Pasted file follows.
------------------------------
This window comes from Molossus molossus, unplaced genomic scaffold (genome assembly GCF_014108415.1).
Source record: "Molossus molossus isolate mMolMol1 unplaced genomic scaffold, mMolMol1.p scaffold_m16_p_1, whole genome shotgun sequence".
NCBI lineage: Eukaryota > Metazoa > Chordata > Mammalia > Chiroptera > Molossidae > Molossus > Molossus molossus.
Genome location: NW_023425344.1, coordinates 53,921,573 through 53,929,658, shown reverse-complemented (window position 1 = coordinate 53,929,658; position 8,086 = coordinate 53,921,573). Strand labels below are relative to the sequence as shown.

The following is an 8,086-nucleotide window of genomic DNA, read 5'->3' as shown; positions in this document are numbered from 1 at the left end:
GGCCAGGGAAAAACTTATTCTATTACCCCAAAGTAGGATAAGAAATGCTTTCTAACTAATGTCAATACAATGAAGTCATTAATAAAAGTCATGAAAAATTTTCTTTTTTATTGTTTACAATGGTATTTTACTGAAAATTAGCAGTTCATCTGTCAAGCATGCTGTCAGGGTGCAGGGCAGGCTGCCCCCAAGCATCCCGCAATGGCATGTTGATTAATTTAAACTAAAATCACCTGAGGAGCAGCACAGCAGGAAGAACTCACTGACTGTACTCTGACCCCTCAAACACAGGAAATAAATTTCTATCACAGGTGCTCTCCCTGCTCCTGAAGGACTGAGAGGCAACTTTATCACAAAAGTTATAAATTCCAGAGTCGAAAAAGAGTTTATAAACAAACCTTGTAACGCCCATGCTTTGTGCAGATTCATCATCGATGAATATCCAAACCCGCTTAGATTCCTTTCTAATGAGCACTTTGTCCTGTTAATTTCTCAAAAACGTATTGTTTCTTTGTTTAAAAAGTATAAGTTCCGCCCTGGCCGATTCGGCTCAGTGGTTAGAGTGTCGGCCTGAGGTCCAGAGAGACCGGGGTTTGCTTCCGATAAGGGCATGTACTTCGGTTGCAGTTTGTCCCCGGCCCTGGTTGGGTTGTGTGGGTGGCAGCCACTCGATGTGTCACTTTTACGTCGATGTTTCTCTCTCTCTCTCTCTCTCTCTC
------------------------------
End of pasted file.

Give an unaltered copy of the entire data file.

This window comes from Molossus molossus, unplaced genomic scaffold (genome assembly GCF_014108415.1).
Source record: "Molossus molossus isolate mMolMol1 unplaced genomic scaffold, mMolMol1.p scaffold_m16_p_1, whole genome shotgun sequence".
NCBI lineage: Eukaryota > Metazoa > Chordata > Mammalia > Chiroptera > Molossidae > Molossus > Molossus molossus.
Genome location: NW_023425344.1, coordinates 53,921,573 through 53,929,658, shown reverse-complemented (window position 1 = coordinate 53,929,658; position 8,086 = coordinate 53,921,573). Strand labels below are relative to the sequence as shown.

The following is an 8,086-nucleotide window of genomic DNA, read 5'->3' as shown; positions in this document are numbered from 1 at the left end:
GGCCAGGGAAAAACTTATTCTATTACCCCAAAGTAGGATAAGAAATGCTTTCTAACTAATGTCAATACAATGAAGTCATTAATAAAAGTCATGAAAAATTTTCTTTTTTATTGTTTACAATGGTATTTTACTGAAAATTAGCAGTTCATCTGTCAAGCATGCTGTCAGGGTGCAGGGCAGGCTGCCCCCAAGCATCCCGCAATGGCATGTTGATTAATTTAAACTAAAATCACCTGAGGAGCAGCACAGCAGGAAGAACTCACTGACTGTACTCTGACCCCTCAAACACAGGAAATAAATTTCTATCACAGGTGCTCTCCCTGCTCCTGAAGGACTGAGAGGCAACTTTATCACAAAAGTTATAAATTCCAGAGTCGAAAAAGAGTTTATAAACAAACCTTGTAACGCCCATGCTTTGTGCAGATTCATCATCGATGAATATCCAAACCCGCTTAGATTCCTTTCTAATGAGCACTTTGTCCTGTTAATTTCTCAAAAACGTATTGTTTCTTTGTTTAAAAAGTATAAGTTCCGCCCTGGCCGATTCGGCTCAGTGGTTAGAGTGTCGGCCTGAGGTCCAGAGAGACCGGGGTTTGCTTCCGATAAGGGCATGTACTTCGGTTGCAGTTTGTCCCCGGCCCTGGTTGGGTTGTGTGGGTGGCAGCCACTCGATGTGTCACTTTTACGTCGATGTTTCTCTCTCTCTCTCTCTCTCTCTC